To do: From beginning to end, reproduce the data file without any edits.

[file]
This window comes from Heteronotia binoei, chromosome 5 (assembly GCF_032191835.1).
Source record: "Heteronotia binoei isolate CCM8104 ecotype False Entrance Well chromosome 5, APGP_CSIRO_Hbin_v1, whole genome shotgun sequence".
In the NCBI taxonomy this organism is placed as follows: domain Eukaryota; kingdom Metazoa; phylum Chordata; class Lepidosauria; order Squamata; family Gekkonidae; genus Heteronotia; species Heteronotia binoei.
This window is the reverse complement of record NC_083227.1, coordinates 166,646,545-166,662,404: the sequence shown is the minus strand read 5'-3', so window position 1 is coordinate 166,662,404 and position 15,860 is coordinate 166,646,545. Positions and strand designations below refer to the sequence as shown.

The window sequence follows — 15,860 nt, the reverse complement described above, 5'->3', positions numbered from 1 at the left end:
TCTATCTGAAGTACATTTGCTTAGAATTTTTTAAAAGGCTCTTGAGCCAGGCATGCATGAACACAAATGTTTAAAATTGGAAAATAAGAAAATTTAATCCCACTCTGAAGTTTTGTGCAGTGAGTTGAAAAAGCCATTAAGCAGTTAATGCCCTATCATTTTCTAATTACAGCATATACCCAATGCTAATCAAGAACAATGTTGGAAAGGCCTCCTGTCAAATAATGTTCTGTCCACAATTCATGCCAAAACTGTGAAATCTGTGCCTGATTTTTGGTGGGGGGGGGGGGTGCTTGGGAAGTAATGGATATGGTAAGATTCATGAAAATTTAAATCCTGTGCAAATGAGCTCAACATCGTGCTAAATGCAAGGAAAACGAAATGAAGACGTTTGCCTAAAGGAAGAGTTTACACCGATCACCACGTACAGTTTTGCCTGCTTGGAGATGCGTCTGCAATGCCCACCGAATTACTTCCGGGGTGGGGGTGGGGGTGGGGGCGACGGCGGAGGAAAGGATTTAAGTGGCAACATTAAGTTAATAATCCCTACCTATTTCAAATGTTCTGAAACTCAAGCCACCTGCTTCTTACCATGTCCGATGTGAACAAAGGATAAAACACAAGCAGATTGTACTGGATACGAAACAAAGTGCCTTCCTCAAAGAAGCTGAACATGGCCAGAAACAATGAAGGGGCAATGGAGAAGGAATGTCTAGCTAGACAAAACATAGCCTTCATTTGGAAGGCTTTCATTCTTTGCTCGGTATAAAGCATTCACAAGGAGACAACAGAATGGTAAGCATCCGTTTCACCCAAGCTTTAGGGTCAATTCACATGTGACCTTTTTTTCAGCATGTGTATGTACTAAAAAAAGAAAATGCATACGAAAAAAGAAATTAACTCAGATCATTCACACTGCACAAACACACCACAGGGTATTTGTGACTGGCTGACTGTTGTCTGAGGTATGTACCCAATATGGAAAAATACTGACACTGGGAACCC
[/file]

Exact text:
This window comes from Heteronotia binoei, chromosome 5 (assembly GCF_032191835.1).
Source record: "Heteronotia binoei isolate CCM8104 ecotype False Entrance Well chromosome 5, APGP_CSIRO_Hbin_v1, whole genome shotgun sequence".
In the NCBI taxonomy this organism is placed as follows: domain Eukaryota; kingdom Metazoa; phylum Chordata; class Lepidosauria; order Squamata; family Gekkonidae; genus Heteronotia; species Heteronotia binoei.
This window is the reverse complement of record NC_083227.1, coordinates 166,646,545-166,662,404: the sequence shown is the minus strand read 5'-3', so window position 1 is coordinate 166,662,404 and position 15,860 is coordinate 166,646,545. Positions and strand designations below refer to the sequence as shown.

The window sequence follows — 15,860 nt, the reverse complement described above, 5'->3', positions numbered from 1 at the left end:
TCTATCTGAAGTACATTTGCTTAGAATTTTTTAAAAGGCTCTTGAGCCAGGCATGCATGAACACAAATGTTTAAAATTGGAAAATAAGAAAATTTAATCCCACTCTGAAGTTTTGTGCAGTGAGTTGAAAAAGCCATTAAGCAGTTAATGCCCTATCATTTTCTAATTACAGCATATACCCAATGCTAATCAAGAACAATGTTGGAAAGGCCTCCTGTCAAATAATGTTCTGTCCACAATTCATGCCAAAACTGTGAAATCTGTGCCTGATTTTTGGTGGGGGGGGGGGGTGCTTGGGAAGTAATGGATATGGTAAGATTCATGAAAATTTAAATCCTGTGCAAATGAGCTCAACATCGTGCTAAATGCAAGGAAAACGAAATGAAGACGTTTGCCTAAAGGAAGAGTTTACACCGATCACCACGTACAGTTTTGCCTGCTTGGAGATGCGTCTGCAATGCCCACCGAATTACTTCCGGGGTGGGGGTGGGGGTGGGGGCGACGGCGGAGGAAAGGATTTAAGTGGCAACATTAAGTTAATAATCCCTACCTATTTCAAATGTTCTGAAACTCAAGCCACCTGCTTCTTACCATGTCCGATGTGAACAAAGGATAAAACACAAGCAGATTGTACTGGATACGAAACAAAGTGCCTTCCTCAAAGAAGCTGAACATGGCCAGAAACAATGAAGGGGCAATGGAGAAGGAATGTCTAGCTAGACAAAACATAGCCTTCATTTGGAAGGCTTTCATTCTTTGCTCGGTATAAAGCATTCACAAGGAGACAACAGAATGGTAAGCATCCGTTTCACCCAAGCTTTAGGGTCAATTCACATGTGACCTTTTTTTCAGCATGTGTATGTACTAAAAAAAGAAAATGCATACGAAAAAAGAAATTAACTCAGATCATTCACACTGCACAAACACACCACAGGGTATTTGTGACTGGCTGACTGTTGTCTGAGGTATGTACCCAATATGGAAAAATACTGACACTGGGAACCC